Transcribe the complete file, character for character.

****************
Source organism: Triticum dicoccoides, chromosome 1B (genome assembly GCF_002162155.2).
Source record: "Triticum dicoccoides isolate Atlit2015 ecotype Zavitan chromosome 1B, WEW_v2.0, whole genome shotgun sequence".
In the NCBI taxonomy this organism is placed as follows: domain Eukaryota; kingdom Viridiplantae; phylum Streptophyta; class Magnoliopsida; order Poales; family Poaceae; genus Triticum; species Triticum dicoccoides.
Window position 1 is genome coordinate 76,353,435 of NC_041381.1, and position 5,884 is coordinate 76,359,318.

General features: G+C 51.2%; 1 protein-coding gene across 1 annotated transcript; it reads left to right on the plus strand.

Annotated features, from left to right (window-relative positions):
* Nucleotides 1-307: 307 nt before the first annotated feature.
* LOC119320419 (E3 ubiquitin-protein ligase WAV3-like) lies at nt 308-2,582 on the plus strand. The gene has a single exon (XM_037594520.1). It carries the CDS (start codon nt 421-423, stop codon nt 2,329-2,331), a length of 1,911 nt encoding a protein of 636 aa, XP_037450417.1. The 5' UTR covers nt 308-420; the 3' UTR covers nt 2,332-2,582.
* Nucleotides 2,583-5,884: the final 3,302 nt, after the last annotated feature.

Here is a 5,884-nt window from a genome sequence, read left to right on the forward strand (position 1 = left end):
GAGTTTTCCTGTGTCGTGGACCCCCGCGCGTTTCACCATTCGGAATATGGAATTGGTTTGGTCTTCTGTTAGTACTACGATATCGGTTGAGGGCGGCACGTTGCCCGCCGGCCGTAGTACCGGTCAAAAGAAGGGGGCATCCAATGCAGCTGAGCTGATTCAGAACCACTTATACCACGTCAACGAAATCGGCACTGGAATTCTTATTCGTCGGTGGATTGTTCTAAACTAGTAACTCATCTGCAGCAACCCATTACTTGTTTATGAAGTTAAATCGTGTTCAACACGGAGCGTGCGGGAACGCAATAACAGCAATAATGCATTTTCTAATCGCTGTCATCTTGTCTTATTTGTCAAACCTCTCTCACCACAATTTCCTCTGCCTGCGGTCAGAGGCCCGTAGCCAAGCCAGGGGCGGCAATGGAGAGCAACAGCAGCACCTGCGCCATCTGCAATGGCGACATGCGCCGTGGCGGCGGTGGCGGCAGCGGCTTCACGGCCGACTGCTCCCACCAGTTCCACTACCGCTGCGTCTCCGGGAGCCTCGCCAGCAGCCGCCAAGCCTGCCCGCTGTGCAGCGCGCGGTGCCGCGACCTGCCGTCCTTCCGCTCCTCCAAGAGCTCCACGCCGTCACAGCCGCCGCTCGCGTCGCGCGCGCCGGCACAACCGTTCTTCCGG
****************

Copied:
Source organism: Triticum dicoccoides, chromosome 1B (genome assembly GCF_002162155.2).
Source record: "Triticum dicoccoides isolate Atlit2015 ecotype Zavitan chromosome 1B, WEW_v2.0, whole genome shotgun sequence".
In the NCBI taxonomy this organism is placed as follows: domain Eukaryota; kingdom Viridiplantae; phylum Streptophyta; class Magnoliopsida; order Poales; family Poaceae; genus Triticum; species Triticum dicoccoides.
Window position 1 is genome coordinate 76,353,435 of NC_041381.1, and position 5,884 is coordinate 76,359,318.

General features: G+C 51.2%; 1 protein-coding gene across 1 annotated transcript; it reads left to right on the plus strand.

Annotated features, from left to right (window-relative positions):
* Nucleotides 1-307: 307 nt before the first annotated feature.
* LOC119320419 (E3 ubiquitin-protein ligase WAV3-like) lies at nt 308-2,582 on the plus strand. The gene has a single exon (XM_037594520.1). It carries the CDS (start codon nt 421-423, stop codon nt 2,329-2,331), a length of 1,911 nt encoding a protein of 636 aa, XP_037450417.1. The 5' UTR covers nt 308-420; the 3' UTR covers nt 2,332-2,582.
* Nucleotides 2,583-5,884: the final 3,302 nt, after the last annotated feature.

Here is a 5,884-nt window from a genome sequence, read left to right on the forward strand (position 1 = left end):
GAGTTTTCCTGTGTCGTGGACCCCCGCGCGTTTCACCATTCGGAATATGGAATTGGTTTGGTCTTCTGTTAGTACTACGATATCGGTTGAGGGCGGCACGTTGCCCGCCGGCCGTAGTACCGGTCAAAAGAAGGGGGCATCCAATGCAGCTGAGCTGATTCAGAACCACTTATACCACGTCAACGAAATCGGCACTGGAATTCTTATTCGTCGGTGGATTGTTCTAAACTAGTAACTCATCTGCAGCAACCCATTACTTGTTTATGAAGTTAAATCGTGTTCAACACGGAGCGTGCGGGAACGCAATAACAGCAATAATGCATTTTCTAATCGCTGTCATCTTGTCTTATTTGTCAAACCTCTCTCACCACAATTTCCTCTGCCTGCGGTCAGAGGCCCGTAGCCAAGCCAGGGGCGGCAATGGAGAGCAACAGCAGCACCTGCGCCATCTGCAATGGCGACATGCGCCGTGGCGGCGGTGGCGGCAGCGGCTTCACGGCCGACTGCTCCCACCAGTTCCACTACCGCTGCGTCTCCGGGAGCCTCGCCAGCAGCCGCCAAGCCTGCCCGCTGTGCAGCGCGCGGTGCCGCGACCTGCCGTCCTTCCGCTCCTCCAAGAGCTCCACGCCGTCACAGCCGCCGCTCGCGTCGCGCGCGCCGGCACAACCGTTCTTCCGG